Back on the saddle

Further evidence that Hell has frozen over (pun intended, and dedicated to a few people...)

I spent a week in Seattle attending the winter Ready conference (a Microsoft internal event held twice a year that brings together thousands of people to either Seattle or Vegas), and even though I can’t say anything about the conference itself, it was a great opportunity to meet up with people from all around the company, hear about what is coming down the pipeline, and taking an early shot at getting certified on the AI stuff I do as part of my work.

There were the usual highlights (watching Mark Russinovich and Scott Hanselman live, a few announcements, etc.), and I got to attend a couple of internal meetups, including an Open Source get together with some like-minded souls.

And (for the first time in months, really), I was reminded that one of the reasons I joined Microsoft was its global culture, and the way it was changing towards Open Source. It turns out that company culture is changing much faster than I anticipated, and most of the conference sessions I attended were spot on for me, with my peculiar mix of interests in Linux, Kubernetes and Spark/Databricks–which was great.

The Human Angle

Working in a subsidiary tends to act as a buffer in this regard, and I’m a bit sad I don’t get to experience some of those changes directly (or in a larger scale than what is possible by working only in Portugal), so this trip and the conversations I had over there are a big motivation for me to re-think what I want to do next.

And, of course, it was a great opportunity to catch up with friends I have in Seattle (some of whom are moving there now) as well as folk who’ve been working across EMEA for decades and seldom spend any time in Lisbon. Wrapping all of that (plus a lunchtime visit to Redmond) around the conference schedule was fun but exhausting.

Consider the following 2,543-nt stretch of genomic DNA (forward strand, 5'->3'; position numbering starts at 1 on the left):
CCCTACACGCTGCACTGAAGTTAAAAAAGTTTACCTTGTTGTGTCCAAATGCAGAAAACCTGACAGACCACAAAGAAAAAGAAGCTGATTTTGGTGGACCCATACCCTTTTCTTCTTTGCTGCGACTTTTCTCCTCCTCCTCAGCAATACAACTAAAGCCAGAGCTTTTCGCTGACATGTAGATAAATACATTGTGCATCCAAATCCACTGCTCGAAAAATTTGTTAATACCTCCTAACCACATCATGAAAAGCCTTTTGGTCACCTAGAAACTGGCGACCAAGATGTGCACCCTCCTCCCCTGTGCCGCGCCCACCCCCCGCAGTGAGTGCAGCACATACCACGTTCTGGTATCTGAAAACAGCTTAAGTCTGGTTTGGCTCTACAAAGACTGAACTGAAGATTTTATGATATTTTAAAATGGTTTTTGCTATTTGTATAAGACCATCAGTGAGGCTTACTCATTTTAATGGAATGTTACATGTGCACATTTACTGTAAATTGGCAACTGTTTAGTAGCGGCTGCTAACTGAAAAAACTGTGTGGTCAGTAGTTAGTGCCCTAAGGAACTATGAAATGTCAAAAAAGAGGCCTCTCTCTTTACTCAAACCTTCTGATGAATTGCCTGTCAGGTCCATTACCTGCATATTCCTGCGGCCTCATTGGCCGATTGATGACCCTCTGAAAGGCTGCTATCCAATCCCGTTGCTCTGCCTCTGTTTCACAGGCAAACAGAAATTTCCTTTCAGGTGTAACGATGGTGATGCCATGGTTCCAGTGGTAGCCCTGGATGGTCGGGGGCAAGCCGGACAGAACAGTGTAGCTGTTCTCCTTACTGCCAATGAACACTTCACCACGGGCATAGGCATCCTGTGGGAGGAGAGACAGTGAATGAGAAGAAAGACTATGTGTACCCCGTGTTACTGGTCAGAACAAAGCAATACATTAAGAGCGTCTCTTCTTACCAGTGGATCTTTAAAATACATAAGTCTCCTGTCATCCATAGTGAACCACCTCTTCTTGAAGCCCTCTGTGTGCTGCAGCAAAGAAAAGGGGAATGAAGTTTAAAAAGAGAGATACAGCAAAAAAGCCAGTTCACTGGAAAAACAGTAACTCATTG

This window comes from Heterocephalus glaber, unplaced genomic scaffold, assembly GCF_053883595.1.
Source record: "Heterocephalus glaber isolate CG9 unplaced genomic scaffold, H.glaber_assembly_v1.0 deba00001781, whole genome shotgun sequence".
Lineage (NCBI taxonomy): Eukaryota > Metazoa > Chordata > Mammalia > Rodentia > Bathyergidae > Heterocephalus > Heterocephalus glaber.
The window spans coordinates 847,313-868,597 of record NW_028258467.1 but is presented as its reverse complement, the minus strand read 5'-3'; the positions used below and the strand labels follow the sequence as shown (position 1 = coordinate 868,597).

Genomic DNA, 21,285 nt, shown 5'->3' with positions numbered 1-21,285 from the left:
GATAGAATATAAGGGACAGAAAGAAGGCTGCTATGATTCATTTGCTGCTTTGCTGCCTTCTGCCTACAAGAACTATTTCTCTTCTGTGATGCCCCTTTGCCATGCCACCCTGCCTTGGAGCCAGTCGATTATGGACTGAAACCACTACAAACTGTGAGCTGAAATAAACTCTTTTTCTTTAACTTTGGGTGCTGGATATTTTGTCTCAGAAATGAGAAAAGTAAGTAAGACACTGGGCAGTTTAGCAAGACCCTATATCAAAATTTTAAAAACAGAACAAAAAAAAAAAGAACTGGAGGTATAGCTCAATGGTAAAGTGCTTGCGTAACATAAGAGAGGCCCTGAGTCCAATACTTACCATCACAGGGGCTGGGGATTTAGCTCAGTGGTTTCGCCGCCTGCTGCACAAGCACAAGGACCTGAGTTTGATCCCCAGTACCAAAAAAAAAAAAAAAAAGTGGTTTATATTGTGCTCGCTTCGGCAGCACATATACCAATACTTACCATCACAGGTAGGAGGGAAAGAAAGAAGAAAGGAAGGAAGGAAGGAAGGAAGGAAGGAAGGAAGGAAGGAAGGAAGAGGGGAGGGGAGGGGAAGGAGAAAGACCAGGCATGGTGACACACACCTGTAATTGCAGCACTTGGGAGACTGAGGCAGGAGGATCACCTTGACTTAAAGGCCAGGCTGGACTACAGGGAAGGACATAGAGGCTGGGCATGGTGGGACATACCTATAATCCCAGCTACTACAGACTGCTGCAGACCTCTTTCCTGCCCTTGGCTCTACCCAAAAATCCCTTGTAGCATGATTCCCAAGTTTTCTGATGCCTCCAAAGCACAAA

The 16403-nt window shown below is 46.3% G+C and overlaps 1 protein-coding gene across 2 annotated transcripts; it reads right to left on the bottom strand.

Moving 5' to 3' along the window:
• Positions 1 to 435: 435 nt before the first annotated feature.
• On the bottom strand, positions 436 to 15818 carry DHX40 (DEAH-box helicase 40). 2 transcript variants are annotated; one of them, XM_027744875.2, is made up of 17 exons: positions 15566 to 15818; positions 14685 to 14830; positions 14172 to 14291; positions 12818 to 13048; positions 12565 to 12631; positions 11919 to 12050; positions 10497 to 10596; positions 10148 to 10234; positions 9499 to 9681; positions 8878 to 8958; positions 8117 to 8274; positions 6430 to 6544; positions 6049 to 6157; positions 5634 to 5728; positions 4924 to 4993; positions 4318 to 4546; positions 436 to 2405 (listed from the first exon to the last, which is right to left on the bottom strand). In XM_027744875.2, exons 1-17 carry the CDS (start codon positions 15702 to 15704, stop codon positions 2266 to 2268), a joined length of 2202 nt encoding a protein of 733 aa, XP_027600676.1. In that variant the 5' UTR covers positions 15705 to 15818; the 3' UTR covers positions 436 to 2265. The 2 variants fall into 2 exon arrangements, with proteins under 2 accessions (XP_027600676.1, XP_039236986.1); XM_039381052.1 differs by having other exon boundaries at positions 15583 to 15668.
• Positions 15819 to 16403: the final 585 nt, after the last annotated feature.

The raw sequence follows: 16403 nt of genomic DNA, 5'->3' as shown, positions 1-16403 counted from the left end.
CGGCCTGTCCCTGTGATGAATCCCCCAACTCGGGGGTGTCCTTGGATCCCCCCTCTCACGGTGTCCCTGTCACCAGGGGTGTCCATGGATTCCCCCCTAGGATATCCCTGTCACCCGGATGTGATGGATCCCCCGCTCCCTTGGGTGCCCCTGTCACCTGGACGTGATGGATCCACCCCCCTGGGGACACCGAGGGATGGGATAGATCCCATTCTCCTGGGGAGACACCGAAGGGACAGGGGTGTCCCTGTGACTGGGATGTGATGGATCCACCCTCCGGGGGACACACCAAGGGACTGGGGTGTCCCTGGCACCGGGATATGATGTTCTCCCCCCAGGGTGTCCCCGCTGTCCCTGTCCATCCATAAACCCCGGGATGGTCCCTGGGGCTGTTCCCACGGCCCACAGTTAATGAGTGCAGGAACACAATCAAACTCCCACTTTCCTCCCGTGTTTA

Snowmageddon 2019 fallout

Ironically, after the whole “Snowmageddon” thing (with a lot of Seattle essentially shutting down over the first weekend) and most of the rest of the week spent traipsing between hotel conference rooms under varying ranges of snow and rain, I came back to Portugal and caught a cold almost immediately after returning to work…

Good thing I had packed some of my (woefully underused) snow gear at the last minute, and while I was there (other than a few cold-induced nosebleeds and wrestling with hotel thermostats and air conditioners), the biggest pain was conference catering (which was a challenge for most European palates), so I blame my catching that cold on my spending 9+3 hours on a cramped plane either way1 and completely wrecking my sinuses.

Places of Note

But I’m reminded me of something I noticed during my stay: even though I ordinarily like spicy foods, the kinda sorta fusion cuisine I was exposed to in Seattle errs on the side of hot & overly sweet rather than subtle, so I can’t say I enjoyed food outside the conference either (the notable exceptions being Elliott’s and Wild Ginger, which were great).

There might have been a selection bias here (I was dragged along by beer enthusiasts to a bunch of their favorite places, which tend to go for spicy and salty dishes to cater to their regulars), but next time around I fully intend to ping the locals for dining advice ahead of time.

When No News Would Be Good News

I’m quite happy to be back home, but the worst thing (besides going back to some bits of soul-crushing routine) was realizing I had to cancel some plans I had been making (among other things, I was invited to teach at a local university, but timing and other circumstances simply wont’t allow for it).

Fortunately it only took me a couple of days to find a couple of new projects to tackle, but I’m still looking for more satisfying stuff to do in the long term–visiting the mothership was a stark reminder that there are bigger, much more interesting things to do, and that what I’m doing now, although relatively fun (largely thanks to the customers and immediate team I’m working with), just isn’t enough.


  1. There’s also a weird dichotomy of being forced to book economy seats and then finding everyone else from other countries seems to be flying business class I need to look into–this time I was lucky enough to be bumped to Economy Plus on my return, so I actually managed to sleep on the longest leg… ↩︎